This is one of the most personally important pieces of carving on this website. A sgian dubh (pronounced something like ‘skee-an doo’) is a small knife traditionally worn in the sock when wearing a Scottish kilt. The name means ‘black knife’, as in ‘secret’ or ‘hidden’ knife. It is supposed to represent good intentions (as the knife is clearly on show and not hidden), combined with a readiness to defend oneself.
My late father’s family were Scots and, when I got married in 2015, it seemed right to honour them all by wearing traditional dress with a kilt in my clan tartan.
The blade had to be bought as I had no tools, forge or the necessary skills to make a good Damascus steel one. The silverwork was also made by a skilled local jeweller and specially sent to Edinburgh to be assayed.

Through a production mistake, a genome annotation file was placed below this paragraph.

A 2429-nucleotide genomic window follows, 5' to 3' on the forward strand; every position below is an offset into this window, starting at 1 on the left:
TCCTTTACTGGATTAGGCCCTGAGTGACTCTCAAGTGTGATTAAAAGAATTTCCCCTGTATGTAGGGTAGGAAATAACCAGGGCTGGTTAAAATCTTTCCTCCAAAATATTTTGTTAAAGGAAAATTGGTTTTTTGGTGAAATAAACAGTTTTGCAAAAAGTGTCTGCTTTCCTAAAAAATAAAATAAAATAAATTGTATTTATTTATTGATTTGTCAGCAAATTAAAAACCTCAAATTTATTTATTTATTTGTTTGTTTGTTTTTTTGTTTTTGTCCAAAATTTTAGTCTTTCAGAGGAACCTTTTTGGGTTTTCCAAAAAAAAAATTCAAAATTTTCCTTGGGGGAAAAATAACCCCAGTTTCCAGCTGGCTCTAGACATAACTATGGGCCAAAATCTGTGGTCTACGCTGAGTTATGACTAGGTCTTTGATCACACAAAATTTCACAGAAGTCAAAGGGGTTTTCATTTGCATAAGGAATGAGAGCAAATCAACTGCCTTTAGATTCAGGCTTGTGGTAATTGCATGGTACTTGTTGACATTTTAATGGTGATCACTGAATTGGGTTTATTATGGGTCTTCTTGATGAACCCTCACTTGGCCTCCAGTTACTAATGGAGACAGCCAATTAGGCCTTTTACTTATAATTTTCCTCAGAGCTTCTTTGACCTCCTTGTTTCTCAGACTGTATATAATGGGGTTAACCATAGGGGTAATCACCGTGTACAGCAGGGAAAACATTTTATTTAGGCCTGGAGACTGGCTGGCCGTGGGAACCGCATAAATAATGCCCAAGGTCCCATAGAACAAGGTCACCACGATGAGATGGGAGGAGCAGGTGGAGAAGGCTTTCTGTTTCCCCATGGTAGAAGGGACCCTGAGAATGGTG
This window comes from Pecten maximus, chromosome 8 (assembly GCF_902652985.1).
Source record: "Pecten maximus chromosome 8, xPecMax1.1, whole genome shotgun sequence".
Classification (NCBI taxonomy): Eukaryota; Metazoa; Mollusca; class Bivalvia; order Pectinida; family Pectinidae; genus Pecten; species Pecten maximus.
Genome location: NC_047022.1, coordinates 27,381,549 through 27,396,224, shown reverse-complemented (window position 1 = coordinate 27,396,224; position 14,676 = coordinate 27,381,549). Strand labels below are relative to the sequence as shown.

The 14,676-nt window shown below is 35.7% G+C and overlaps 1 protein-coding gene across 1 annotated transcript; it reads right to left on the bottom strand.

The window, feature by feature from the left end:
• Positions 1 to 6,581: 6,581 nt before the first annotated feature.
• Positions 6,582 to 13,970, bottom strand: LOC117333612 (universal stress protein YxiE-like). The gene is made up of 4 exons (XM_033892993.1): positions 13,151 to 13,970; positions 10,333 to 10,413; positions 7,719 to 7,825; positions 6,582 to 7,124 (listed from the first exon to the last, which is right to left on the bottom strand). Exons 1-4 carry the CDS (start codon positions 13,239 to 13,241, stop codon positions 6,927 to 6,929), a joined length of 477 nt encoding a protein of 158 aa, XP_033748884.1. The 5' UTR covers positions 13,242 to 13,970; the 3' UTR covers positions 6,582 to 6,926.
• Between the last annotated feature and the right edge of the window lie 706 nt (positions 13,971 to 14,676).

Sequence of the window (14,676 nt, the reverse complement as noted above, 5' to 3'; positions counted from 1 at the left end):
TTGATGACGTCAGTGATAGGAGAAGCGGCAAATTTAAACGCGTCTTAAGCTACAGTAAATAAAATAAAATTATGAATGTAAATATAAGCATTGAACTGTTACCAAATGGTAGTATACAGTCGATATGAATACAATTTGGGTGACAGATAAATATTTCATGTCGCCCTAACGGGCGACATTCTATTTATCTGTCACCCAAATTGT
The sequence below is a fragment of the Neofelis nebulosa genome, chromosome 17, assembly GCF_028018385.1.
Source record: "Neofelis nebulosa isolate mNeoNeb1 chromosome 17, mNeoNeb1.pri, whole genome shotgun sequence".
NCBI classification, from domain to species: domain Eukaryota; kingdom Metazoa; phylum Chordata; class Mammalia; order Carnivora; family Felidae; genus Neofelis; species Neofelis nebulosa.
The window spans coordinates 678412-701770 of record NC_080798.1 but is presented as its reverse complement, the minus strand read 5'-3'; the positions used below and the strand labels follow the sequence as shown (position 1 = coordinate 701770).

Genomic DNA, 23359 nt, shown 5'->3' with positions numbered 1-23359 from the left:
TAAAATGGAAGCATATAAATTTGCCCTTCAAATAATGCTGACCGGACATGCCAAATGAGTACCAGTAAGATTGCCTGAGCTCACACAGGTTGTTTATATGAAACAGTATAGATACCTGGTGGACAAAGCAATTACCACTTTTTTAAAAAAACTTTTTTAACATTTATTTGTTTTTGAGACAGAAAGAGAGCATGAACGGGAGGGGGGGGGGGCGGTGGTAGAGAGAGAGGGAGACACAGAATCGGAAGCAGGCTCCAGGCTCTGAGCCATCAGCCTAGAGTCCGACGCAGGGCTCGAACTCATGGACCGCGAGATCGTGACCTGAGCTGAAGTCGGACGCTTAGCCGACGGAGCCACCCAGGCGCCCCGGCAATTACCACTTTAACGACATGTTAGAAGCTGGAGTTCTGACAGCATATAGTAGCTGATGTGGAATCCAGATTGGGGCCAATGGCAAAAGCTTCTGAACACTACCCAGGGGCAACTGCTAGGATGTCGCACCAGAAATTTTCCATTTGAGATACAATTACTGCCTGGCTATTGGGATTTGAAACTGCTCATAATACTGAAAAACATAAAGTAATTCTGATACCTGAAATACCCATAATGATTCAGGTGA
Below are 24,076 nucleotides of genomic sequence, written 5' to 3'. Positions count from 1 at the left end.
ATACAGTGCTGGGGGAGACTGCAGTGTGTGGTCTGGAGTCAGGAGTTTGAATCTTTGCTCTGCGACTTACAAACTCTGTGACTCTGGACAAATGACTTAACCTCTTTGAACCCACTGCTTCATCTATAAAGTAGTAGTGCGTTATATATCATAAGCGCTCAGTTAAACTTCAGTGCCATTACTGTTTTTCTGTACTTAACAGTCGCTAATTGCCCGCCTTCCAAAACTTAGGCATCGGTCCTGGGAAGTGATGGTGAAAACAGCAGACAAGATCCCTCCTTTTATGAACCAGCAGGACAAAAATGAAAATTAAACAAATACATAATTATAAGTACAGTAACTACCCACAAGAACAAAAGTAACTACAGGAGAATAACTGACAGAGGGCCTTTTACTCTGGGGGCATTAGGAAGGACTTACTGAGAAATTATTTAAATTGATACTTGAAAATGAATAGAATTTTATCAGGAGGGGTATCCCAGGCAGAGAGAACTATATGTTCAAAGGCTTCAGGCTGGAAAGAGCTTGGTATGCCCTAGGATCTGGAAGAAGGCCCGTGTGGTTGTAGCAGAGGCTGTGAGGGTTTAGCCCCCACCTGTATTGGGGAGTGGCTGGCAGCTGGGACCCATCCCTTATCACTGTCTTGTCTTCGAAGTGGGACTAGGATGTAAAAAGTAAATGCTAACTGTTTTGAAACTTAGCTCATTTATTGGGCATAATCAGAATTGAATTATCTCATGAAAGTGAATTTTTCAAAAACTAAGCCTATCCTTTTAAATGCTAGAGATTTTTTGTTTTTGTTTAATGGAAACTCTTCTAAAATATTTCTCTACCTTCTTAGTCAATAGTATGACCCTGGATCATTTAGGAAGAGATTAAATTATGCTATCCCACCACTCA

The handle and sheath are laburnum wood, from a tree which stood in the garden of the house that I grew up in. It was cut down long ago and the place is no longer owned by my family. My father would hang a hammock from this tree for my mother to rest in when she was pregnant with me.
I picked up the stone set into the end of the handle on a beach in the Isle of Man in 1989. It is riebeckite, a microgranite that is found on a small Scottish island called Ailsa Craig in the Irish Sea. The same stone is also set into the centre of the boxwood kiltpin.
This rock is also used to make stones for the sport of curling. When making the knife, I discovered that this island has another name in Gaelic: Carreg Alasdair, which means ‘Alistair’s Rock’!